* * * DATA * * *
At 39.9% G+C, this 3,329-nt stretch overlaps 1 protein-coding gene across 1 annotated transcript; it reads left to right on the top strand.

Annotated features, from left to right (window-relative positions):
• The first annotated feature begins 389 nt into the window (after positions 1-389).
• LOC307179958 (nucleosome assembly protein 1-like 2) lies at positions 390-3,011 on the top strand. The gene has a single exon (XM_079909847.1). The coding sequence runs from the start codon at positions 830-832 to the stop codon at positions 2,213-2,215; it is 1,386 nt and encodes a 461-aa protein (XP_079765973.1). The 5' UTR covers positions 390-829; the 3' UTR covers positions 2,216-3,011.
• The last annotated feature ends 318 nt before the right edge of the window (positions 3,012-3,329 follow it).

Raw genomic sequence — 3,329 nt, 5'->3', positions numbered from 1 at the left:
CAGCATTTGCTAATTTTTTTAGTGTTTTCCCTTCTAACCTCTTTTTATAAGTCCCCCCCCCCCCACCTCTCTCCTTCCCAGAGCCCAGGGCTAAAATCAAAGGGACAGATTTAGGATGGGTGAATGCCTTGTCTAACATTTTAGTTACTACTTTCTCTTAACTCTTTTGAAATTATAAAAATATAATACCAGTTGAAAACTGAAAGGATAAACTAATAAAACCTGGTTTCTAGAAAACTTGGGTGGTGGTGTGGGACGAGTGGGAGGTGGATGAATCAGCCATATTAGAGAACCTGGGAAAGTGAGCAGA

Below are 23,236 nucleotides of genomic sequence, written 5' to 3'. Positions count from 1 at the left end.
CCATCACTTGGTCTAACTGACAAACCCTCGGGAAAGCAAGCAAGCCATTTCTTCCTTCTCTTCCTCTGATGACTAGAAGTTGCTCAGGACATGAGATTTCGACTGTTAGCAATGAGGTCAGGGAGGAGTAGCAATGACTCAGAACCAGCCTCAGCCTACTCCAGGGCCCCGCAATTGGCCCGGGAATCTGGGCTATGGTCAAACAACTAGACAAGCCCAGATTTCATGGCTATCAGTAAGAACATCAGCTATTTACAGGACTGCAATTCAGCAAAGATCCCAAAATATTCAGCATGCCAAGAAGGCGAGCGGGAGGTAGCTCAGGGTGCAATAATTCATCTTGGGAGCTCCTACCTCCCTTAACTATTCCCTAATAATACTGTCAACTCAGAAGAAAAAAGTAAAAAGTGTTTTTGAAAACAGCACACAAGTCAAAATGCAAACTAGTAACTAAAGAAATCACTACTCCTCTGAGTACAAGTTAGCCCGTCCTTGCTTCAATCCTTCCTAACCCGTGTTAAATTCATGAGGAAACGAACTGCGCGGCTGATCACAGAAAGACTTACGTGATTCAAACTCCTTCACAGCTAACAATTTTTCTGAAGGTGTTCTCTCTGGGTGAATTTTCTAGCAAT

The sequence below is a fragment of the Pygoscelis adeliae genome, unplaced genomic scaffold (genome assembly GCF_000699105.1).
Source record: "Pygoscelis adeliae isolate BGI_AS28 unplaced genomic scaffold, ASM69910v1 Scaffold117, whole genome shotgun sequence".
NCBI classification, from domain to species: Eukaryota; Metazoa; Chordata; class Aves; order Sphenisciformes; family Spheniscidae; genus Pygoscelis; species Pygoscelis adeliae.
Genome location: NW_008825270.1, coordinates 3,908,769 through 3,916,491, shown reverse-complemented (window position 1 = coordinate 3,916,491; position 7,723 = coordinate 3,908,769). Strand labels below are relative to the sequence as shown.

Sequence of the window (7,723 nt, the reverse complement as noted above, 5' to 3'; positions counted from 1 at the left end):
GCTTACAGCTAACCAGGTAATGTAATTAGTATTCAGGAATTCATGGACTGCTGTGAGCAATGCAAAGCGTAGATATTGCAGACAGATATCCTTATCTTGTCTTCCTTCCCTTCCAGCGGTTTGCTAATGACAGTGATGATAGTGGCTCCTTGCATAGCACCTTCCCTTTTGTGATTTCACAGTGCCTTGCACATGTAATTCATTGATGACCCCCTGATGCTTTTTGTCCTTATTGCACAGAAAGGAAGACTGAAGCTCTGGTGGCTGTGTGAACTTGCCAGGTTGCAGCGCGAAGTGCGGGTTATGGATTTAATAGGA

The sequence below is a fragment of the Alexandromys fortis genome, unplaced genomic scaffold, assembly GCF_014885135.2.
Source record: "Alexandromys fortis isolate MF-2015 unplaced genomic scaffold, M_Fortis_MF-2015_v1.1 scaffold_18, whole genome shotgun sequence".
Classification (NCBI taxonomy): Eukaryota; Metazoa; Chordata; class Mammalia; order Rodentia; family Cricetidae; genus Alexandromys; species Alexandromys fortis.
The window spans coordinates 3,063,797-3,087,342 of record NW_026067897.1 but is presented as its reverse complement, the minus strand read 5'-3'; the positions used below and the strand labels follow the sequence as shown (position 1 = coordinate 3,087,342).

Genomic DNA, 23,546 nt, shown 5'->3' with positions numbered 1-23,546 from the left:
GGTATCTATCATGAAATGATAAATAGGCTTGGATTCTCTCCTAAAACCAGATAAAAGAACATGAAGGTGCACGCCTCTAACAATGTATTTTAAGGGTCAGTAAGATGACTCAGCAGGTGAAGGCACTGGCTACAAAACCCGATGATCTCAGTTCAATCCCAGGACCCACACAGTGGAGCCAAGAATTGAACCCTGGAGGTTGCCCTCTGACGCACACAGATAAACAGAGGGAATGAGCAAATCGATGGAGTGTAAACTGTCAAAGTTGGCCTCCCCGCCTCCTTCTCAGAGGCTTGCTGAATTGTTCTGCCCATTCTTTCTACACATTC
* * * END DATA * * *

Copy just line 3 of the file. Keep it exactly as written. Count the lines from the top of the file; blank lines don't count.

• The first annotated feature begins 389 nt into the window (after positions 1-389).